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Why Schrems II Matters if You Do Business in the EU

July 29, 2020

A Locke Lord Quick Study begins "16 July 2020 will go down in data protection history". It continues "On that day, the EU Court's decision in Schrems II dealt international data transfer a mighty blow. The EU-US Privacy Shield (emphasis in original) has fallen with immediate effect."

Here is the background:

The European Union's GDPR is the "gold standard" for data protection, in EEA countries and other organizations worldwide. The GDPR prevents an organization from transferring personal data outside its area, unless the country is on a white list (spoiler alert: the United States isn't) or the organization has an adequate safeguard. The most common safeguard is the EU-adopted standard contract clauses (SCC).

In 2013 Max Schrems asked the Irish Data Commissioner to prevent Facebook from transferring his data from Ireland to the United States.  In 2015 Schrems I ruled the EU-US Safe Harbor agreement was invalid. Facebook argued the SCC applied. The Irish court  referred the question to the EU Court of Justice and asked that court to determine  the validity of the EU-US Privacy Shield which had by then been adopted.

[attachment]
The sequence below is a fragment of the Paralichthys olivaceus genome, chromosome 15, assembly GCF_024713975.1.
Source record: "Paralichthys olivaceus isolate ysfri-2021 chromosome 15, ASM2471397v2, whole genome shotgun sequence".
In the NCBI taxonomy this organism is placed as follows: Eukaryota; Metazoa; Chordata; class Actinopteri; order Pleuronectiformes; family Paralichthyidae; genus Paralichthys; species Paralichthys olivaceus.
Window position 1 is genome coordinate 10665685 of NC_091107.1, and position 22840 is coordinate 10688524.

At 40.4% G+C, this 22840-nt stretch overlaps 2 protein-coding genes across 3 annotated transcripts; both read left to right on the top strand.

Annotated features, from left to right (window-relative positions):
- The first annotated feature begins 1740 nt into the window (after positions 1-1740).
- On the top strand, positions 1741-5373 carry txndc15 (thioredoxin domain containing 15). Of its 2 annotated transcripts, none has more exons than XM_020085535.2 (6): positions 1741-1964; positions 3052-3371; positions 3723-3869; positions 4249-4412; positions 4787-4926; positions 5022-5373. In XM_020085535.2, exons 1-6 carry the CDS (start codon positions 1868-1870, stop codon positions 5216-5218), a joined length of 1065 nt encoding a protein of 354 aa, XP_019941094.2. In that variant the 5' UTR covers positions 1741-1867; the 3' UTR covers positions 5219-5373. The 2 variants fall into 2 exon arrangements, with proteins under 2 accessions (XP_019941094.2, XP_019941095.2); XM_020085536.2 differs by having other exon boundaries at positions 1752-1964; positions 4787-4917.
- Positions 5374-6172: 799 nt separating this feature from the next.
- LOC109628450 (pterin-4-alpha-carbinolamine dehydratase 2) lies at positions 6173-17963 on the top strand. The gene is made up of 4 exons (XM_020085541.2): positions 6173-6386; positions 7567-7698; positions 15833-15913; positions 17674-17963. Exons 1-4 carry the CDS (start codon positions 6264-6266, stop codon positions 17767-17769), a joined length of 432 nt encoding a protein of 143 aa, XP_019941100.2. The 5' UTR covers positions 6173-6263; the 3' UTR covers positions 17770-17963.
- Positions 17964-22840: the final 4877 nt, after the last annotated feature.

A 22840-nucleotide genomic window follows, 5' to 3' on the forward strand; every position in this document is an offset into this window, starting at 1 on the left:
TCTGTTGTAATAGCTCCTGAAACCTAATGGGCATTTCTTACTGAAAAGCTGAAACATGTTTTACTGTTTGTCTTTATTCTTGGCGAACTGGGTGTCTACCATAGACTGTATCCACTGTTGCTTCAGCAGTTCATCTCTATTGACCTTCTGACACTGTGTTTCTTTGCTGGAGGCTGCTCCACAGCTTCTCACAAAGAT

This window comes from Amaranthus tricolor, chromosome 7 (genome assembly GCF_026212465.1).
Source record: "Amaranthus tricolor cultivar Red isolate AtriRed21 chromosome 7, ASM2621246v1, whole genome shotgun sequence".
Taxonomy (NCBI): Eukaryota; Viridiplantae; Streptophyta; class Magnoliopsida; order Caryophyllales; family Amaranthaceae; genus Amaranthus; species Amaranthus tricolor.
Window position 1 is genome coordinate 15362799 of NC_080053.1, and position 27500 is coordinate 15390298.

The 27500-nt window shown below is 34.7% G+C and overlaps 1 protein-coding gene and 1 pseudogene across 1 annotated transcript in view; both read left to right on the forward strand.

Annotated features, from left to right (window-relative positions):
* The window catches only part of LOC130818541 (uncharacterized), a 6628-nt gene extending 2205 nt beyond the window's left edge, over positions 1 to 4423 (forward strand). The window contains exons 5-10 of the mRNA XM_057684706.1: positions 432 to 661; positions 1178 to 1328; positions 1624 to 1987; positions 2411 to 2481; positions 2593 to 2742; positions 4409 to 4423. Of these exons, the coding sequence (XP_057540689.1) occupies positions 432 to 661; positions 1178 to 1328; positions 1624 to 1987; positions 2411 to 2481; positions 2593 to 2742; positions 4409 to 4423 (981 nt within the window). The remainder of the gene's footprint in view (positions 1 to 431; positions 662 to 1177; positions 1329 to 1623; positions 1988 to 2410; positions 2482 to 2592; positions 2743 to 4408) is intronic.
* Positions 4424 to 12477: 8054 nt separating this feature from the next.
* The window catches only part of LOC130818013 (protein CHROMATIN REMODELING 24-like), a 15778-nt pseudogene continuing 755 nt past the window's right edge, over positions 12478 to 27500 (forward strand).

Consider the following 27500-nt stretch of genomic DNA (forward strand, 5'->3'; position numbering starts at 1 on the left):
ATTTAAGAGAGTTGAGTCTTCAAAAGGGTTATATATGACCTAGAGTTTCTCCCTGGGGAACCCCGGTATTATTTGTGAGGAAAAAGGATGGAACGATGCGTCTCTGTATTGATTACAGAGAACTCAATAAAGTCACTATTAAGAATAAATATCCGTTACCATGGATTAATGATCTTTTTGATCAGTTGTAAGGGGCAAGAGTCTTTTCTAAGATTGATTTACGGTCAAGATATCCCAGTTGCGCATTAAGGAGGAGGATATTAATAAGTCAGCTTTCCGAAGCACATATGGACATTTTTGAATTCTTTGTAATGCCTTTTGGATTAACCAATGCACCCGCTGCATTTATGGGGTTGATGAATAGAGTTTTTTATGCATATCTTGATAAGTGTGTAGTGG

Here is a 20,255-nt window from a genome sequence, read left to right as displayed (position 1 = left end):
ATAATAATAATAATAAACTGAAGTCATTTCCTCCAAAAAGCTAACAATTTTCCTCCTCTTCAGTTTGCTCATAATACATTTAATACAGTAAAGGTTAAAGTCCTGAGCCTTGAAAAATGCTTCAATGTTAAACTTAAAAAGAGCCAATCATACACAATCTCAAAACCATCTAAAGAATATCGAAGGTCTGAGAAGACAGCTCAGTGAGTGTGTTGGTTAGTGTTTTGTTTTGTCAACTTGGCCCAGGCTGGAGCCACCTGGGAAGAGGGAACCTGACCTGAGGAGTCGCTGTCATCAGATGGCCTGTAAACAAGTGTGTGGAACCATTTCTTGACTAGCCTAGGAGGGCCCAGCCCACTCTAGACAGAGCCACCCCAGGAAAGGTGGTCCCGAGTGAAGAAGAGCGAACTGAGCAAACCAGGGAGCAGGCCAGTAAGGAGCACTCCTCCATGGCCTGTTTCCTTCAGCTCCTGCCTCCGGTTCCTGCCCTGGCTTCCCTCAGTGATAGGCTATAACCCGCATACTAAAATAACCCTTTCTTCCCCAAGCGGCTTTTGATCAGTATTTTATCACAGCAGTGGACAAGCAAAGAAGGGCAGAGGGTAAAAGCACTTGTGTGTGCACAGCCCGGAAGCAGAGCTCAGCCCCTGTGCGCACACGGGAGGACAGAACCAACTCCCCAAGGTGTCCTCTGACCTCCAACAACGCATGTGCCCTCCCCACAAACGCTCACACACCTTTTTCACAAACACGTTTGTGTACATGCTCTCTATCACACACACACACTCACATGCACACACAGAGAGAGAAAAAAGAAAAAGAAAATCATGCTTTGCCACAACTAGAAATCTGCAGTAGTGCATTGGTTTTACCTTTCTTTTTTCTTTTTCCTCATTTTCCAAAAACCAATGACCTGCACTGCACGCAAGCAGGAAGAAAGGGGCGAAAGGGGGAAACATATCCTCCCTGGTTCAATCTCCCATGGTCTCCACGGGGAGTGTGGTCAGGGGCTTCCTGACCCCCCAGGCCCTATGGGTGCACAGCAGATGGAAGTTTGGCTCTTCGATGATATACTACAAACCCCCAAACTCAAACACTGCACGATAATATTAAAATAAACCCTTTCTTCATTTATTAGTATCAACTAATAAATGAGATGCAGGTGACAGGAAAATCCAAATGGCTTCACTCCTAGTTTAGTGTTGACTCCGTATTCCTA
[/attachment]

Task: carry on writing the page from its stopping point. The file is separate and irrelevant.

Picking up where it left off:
The EU Court found the Privacy Shield was subject to U.S. national security requirements, which interfered with fundamental rights of data subjects. It found the Privacy Shield invalid, effective immediately

On the SCC, the court ruled it was valid, but only where data subjects are given a level of protection equivalent to GDPR. EU data protection authorities are to suspend or prohibit data transfer to countries where the law does not provide adequate safeguards. Entities exporting and importing data are responsible for assessing compliance.

Data transfers to the US. under the Privacy Shield are now unlawful. Alternatives require an "adequate safeguard"; with narrow exceptions this can only be done within a corporate group or with a data subject's consent. Transfer to other countries depends on that country's laws.

Strict observance of Schrems II will disrupt international data transfers. Using the SCC is problematic. There may be a political solution, but Schrems shows that political solutions may not hold up in court. A world wide data protection standard is a long way off, as long as countries put national security above data privacy.      

If you export or import EU personal data, see a knowledgeable lawyer.